Attorney General William Barr announced July 15 a new Trump Administration plan, effective the next day, barring Central American immigrants from seeking asylum in the United States unless they seek it first in other Central American countries, a move that a Washington University in St. Louis immigration expert says “violates the clear language of the law.”
Images of children locked in prison-like conditions have sparked heated debates about U.S. immigration policy, the role of the built environment, and the line between legitimate security and intentional cruelty. But underlying such debates is a simple question: “Is it possible to design a border architecture that is welcoming rather than foreboding?”
Adia Harvey Wingfield’s new book exposes how hospitals, clinics and other institutions participate in “racial outsourcing,” relying heavily on black doctors, nurses, technicians and physician assistants to do “equity work”— extra labor that makes organizations more accessible to communities of color.
Consumers who take advantage of nonprofit credit counseling services have statistically significant reductions in consumer debt, finds a new study from the Brown School at Washington University in St. Louis.
Policy approaches such as tuition-free primary education and paid parental leave both transform norms and improve health for women and their children, finds a new study co-authored by Jessica Levy, associate professor of practice at the Brown School at Washington University in St. Louis.
When Rep. Alexandria Ocasio-Cortez (D-N.Y.) accused the Trump administration of “running concentration camps on our southern border,” a political firestorm erupted. But a question remained. Was the comparison justified? Arts & Sciences historian Anika Walke, a scholar of the Holocaust, offers perspective.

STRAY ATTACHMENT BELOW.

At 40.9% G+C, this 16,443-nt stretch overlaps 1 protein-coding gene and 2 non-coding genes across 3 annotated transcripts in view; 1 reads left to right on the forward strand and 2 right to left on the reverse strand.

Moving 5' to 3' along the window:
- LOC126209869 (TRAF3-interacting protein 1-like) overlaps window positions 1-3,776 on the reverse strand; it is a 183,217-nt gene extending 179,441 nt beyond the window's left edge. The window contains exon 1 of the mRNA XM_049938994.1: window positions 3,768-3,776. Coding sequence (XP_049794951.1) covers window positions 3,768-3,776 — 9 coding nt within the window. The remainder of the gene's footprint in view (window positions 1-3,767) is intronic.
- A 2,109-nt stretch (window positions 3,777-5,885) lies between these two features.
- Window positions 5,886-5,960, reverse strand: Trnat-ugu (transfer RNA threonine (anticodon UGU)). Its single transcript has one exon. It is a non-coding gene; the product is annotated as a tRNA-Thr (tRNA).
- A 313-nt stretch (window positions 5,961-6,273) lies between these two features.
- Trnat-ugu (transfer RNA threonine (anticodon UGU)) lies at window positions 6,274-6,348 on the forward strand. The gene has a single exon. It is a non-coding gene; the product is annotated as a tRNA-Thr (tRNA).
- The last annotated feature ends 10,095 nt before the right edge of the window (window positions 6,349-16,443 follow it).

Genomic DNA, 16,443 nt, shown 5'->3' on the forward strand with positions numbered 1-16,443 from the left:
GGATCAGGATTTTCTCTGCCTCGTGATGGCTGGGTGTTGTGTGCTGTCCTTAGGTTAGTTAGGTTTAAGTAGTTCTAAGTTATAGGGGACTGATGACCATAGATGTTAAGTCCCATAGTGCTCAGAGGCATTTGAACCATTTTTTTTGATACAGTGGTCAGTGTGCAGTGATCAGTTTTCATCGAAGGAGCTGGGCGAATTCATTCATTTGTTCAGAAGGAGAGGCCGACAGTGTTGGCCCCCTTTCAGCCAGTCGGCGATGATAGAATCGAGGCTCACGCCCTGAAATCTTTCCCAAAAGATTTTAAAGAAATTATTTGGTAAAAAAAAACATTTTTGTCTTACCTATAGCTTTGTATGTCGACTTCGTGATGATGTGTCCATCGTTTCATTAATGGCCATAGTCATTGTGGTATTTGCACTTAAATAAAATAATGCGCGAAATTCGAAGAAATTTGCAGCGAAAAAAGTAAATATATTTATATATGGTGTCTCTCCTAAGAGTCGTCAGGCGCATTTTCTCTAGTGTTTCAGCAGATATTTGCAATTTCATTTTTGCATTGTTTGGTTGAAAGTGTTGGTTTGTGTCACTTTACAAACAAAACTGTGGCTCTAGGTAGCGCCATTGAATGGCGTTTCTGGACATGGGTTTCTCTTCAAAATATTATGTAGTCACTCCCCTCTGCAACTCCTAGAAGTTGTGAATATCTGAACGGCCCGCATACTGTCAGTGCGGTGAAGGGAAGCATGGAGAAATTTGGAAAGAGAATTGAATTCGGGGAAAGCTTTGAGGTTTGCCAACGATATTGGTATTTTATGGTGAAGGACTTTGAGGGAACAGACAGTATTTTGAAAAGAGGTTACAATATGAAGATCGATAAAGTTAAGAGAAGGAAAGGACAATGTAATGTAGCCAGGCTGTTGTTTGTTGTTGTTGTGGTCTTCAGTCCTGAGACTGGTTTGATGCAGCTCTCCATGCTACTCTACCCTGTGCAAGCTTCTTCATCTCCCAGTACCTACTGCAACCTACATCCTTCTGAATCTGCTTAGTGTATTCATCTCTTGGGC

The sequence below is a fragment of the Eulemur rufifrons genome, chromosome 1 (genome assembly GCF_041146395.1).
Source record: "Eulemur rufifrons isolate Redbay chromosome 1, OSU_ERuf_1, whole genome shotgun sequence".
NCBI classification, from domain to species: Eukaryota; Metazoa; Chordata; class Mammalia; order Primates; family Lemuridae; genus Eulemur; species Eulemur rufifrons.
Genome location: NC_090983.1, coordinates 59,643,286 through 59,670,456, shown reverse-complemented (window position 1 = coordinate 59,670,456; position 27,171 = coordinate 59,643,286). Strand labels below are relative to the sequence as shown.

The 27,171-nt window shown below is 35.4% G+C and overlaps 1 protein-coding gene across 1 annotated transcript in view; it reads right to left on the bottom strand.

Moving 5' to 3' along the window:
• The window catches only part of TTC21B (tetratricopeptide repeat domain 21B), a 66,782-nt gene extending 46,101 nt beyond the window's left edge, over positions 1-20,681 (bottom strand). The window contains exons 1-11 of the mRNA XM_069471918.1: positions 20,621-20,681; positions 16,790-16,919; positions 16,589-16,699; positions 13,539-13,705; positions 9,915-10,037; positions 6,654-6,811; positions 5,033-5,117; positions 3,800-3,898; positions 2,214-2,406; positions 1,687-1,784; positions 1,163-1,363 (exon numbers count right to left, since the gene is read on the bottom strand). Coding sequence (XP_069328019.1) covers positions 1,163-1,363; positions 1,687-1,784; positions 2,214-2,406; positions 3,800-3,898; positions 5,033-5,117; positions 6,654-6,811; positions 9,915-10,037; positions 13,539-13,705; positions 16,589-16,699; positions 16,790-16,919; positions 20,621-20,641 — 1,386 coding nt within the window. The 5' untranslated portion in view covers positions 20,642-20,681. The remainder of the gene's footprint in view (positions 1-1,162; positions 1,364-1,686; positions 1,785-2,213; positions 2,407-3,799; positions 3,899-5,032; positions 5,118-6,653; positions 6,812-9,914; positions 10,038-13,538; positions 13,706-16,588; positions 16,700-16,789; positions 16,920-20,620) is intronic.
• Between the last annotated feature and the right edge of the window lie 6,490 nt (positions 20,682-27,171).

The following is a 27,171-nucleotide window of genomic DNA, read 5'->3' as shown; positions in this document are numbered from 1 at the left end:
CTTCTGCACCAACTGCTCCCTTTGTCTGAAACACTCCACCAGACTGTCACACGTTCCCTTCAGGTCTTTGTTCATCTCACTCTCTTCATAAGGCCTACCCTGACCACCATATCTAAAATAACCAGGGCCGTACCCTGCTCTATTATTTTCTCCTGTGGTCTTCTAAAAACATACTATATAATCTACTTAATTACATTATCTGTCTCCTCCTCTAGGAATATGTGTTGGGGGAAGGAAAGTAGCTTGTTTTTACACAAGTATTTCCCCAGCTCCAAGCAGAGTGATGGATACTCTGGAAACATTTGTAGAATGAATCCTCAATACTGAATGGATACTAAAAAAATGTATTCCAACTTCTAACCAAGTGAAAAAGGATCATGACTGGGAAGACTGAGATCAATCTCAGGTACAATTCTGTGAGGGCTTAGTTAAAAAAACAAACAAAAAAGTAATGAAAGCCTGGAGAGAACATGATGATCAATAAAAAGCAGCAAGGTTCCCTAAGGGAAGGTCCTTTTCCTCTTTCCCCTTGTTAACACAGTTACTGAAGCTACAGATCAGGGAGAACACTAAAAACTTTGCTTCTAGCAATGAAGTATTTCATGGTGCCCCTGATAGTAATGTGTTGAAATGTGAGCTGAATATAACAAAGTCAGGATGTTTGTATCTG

The Supreme Court’s June 27 decision to kill all federal constitutional complaints about partisan gerrymandering is a tremendous loss for our democratic process, says a constitutional law expert at Washington University in St. Louis.
Joy Harjo, a member of the Muscogee Creek Nation, has been selected as the 23rd U.S. poet laureate, a move that will inspire Native Americans throughout the country, says Kellie Thompson, director of the Kathryn M. Buder Center for American Indian Studies at Washington University in St. Louis.
In the United States, almost 50,000 people die every year from suicide. While participating in a June 13 briefing on Capitol Hill in Washington, D.C., a Washington University in St. Louis expert testified that — amid the need nationally to stem violence in schools and elsewhere — suicide remains preventable.
Early exposure to emotional violence “significantly” increases the chances that youths will contemplate suicide, according to new research from three countries conducted by the Brown School at Washington University in St. Louis.